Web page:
Re: composite preposition with two opposite meanings
|Date:||Sunday, July 30, 2006, 3:45|
Eric Christopherson wrote:
> I forgot about another expression where the presence
> or absence of "the" matters - "in case of" vs. "in the
> case of." "Wear galoshes in case of rain" means to
> wear galoshes regardless of whether it actually rains
> or not, because it might; whereas "wear galoshes in
> the case of rain" means only to wear them if it does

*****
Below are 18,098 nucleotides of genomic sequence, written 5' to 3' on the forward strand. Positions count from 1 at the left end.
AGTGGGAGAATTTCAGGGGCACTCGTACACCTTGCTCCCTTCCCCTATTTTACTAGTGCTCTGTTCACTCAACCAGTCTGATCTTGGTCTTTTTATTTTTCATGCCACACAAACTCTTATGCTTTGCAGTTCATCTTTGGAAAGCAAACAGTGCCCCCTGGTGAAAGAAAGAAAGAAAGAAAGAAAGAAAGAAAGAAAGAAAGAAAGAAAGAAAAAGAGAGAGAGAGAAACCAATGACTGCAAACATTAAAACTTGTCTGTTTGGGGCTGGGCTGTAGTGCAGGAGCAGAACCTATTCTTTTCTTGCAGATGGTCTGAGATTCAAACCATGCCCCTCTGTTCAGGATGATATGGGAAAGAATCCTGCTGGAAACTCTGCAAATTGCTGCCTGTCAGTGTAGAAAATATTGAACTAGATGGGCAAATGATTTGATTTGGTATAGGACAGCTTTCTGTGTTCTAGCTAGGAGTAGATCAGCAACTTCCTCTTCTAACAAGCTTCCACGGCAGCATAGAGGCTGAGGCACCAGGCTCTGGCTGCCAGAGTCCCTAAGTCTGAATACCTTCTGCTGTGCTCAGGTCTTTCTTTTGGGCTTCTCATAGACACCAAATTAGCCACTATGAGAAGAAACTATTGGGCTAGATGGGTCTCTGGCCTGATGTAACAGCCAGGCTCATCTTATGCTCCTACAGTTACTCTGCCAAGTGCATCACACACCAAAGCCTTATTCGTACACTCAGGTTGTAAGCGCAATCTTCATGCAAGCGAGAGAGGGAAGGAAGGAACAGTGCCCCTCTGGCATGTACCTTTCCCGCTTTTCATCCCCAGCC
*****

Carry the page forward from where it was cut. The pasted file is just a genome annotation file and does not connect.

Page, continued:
> in fact rain.[snip]
Something similar happens with "few." Consider:
If you put that book on eBay, there'll be few takers.
i.e., I believe no one will be interested. But
If you put that book on eBay, there'll be a few takers.
i.e., I believe several people will be interested.
"few" vs. "a few"